Fine prints - Issue 171 - Magazine | Monocle

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It’s a Monday afternoon in Näfels, a village in the Swiss canton of Glarus, and Lars Müller is hard at work. The publisher and two members of his team are scrutinising several glossy prints in graphic designer Dafi Kühne’s studio, which is full of old type-casting machines and printing presses. Kühne has just introduced a “best of” selection of his work from recent years. His visitors look through the pile and pause when they reach a deep-blue poster announcing the launch of a magazine, with spindly letters spelling out the word “Neu”. “This could be good to add context to a selection [of Kühne’s work],” says curator Tanja Trampe. To which Müller answers plainly, “But do you like it?”

A studio visit by Müller is something that almost any designer would covet. Over a period of 40 years, his namesake publishing house has released more than 800 specialist design titles, including monographs of architects such as Peter Zumthor and Zaha Hadid. At 69, he is showing no signs of slowing down. When monocle meets him, he is on a stock run for his latest venture: Flat & Bound, a shoppable online collection of some of the past century’s most precious printed matter.

Flat & Bound’s poster collection
Lars Müller in his Zürich studio

Kühne is the first contemporary designer to be included. Müller founded Flat & Bound in 2021 in order to sell works from his private library, a formidable col­lection consisting of gifts from friends, souvenirs from exhibitions and pieces nabbed from the homes of designers or picked up at antiquarian shops in cities from Oslo to Osaka. “I’m not a collector,” says Müller. “It contradicts my idea of being a publisher, which is about distributing to as many people as possible.”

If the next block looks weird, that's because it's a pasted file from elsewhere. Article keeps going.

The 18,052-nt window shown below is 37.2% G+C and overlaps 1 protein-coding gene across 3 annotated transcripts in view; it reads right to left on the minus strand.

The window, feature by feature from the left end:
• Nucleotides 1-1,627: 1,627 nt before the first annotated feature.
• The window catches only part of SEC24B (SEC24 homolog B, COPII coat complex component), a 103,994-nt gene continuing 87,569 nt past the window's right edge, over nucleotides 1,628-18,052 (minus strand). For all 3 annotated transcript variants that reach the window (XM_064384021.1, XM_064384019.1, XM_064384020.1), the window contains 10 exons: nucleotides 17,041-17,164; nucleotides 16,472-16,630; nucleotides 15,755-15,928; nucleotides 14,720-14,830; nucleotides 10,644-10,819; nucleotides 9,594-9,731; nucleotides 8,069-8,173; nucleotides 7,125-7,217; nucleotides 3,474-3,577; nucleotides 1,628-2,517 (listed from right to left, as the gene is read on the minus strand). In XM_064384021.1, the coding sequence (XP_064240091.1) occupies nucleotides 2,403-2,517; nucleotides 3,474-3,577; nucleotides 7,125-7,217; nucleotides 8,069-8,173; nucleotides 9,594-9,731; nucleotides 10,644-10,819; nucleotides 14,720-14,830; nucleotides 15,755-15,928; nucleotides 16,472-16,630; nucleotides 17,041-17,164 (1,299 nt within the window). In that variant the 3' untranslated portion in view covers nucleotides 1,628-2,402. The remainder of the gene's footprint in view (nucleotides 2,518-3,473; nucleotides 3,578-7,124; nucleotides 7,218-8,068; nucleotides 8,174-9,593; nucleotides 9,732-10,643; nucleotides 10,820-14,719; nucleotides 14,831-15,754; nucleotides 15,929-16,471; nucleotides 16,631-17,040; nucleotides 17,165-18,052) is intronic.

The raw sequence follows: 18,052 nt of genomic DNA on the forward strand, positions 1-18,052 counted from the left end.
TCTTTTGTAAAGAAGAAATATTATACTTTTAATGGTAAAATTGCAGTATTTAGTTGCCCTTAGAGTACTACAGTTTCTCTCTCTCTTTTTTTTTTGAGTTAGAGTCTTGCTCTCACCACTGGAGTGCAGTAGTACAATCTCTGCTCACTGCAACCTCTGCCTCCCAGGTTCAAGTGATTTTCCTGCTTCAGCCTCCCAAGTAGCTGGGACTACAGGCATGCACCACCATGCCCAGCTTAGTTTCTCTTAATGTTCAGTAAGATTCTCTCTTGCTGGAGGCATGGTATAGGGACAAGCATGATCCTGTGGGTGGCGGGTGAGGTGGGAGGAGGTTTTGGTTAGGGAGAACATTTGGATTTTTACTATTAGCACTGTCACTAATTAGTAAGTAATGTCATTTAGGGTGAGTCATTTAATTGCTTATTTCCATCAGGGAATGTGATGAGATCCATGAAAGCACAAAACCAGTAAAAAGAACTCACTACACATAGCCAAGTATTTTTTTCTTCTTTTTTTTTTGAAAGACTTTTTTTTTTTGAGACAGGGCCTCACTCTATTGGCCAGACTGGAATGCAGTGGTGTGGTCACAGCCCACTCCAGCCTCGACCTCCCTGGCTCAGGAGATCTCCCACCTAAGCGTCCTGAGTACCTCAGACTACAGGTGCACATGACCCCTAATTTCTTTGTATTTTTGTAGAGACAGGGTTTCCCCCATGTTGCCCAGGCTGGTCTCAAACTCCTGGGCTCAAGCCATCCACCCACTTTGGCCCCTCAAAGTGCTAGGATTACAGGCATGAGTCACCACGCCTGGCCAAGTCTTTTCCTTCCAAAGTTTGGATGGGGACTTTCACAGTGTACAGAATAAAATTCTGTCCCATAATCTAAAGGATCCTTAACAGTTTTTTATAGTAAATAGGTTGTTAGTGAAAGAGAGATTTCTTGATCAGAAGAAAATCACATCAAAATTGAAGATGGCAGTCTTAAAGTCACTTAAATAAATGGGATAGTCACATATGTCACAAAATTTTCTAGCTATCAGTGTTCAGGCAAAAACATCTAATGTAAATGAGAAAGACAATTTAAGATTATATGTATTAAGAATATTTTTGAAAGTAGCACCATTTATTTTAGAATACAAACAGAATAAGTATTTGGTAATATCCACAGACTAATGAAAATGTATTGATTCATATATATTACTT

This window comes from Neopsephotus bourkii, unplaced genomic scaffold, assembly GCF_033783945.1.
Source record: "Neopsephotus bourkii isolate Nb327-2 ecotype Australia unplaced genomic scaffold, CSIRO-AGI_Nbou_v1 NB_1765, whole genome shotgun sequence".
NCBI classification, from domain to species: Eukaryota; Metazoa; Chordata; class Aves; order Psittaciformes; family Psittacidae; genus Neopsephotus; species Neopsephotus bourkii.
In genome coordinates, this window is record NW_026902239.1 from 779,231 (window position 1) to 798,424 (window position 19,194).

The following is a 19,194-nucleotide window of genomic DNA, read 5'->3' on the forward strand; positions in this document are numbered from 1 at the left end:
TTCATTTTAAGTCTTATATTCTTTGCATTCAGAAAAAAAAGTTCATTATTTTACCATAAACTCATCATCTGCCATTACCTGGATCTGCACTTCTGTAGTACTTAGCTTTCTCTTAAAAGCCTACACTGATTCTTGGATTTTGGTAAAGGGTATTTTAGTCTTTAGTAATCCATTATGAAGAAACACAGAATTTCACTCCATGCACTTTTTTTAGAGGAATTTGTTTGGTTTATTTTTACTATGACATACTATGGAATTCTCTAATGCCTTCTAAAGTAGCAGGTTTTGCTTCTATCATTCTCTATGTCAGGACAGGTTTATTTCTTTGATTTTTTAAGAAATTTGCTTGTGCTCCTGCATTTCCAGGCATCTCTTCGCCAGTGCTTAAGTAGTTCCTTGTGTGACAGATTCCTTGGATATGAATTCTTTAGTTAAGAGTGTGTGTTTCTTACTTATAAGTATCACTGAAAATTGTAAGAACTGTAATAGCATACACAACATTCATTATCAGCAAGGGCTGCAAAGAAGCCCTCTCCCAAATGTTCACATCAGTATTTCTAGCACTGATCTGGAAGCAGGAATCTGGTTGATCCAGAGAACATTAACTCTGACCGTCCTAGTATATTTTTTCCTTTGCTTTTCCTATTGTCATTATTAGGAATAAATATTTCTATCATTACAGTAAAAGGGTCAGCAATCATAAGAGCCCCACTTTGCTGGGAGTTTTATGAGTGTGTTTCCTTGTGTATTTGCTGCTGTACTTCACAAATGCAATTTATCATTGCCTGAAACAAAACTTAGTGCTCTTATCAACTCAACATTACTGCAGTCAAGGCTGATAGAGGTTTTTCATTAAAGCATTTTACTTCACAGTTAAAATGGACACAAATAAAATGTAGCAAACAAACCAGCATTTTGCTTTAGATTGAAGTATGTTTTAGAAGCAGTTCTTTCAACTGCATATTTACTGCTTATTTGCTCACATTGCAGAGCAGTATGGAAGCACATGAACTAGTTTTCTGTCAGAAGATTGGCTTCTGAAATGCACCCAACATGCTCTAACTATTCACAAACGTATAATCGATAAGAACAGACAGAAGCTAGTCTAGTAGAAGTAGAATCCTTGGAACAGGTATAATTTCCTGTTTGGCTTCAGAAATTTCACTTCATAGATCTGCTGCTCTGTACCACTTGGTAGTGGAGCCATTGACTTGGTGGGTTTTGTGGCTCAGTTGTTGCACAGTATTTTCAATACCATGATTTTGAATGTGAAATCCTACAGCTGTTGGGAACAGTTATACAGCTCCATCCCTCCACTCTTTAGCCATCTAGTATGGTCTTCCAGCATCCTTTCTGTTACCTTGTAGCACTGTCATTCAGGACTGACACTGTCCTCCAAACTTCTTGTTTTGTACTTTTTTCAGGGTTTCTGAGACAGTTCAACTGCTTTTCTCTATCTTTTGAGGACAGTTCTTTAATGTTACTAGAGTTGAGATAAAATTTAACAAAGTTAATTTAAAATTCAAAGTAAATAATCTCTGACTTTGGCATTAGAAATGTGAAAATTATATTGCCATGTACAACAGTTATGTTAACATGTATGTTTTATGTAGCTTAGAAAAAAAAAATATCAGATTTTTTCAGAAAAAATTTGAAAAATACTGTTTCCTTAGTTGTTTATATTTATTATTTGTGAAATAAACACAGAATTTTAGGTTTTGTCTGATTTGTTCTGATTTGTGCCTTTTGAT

Müller tells monocle how he honed his eye for print. As a teenager he was already dealing in stamps. He later studied graphic design in Basel and Zürich. After graduating he headed to Amsterdam in the early 1980s to work for Total Design, the agency founded by Dutch graphic designer and typographer Wim Crouwel, who pointed out to him that books are the only printed matter meant to last. Müller then returned to Switzerland with a plan to venture into publishing. “I drove back with a car full of books,” he says. “That’s how it all started.”

Kühne’s workshop
Crowded corner

The studio of Müller’s fledgling imprint soon started receiving weekly visits from revered designer Josef Müller-Brockmann. In the 1950s and 1960s, Müller-Brockmann had helped to define the grid-based, Helvetica-heavy Swiss style through his poster designs and by co-editing the influential Neue Grafik magazine with Richard Paul Lohse and Carlo Vivarelli. But by the 1980s, the rigid aesthetics of this old guard had fallen out of favour. “They were not recognised by many young designers of my generation,” says Müller. “I was captivated by Müller as a warrior of modernism.” His mentor became a lifelong friend. In 2016, Müller-Brockmann’s widow, Shizuko Yoshikawa, gave his archive to Müller. The collection makes up a large part of Flat & Bound.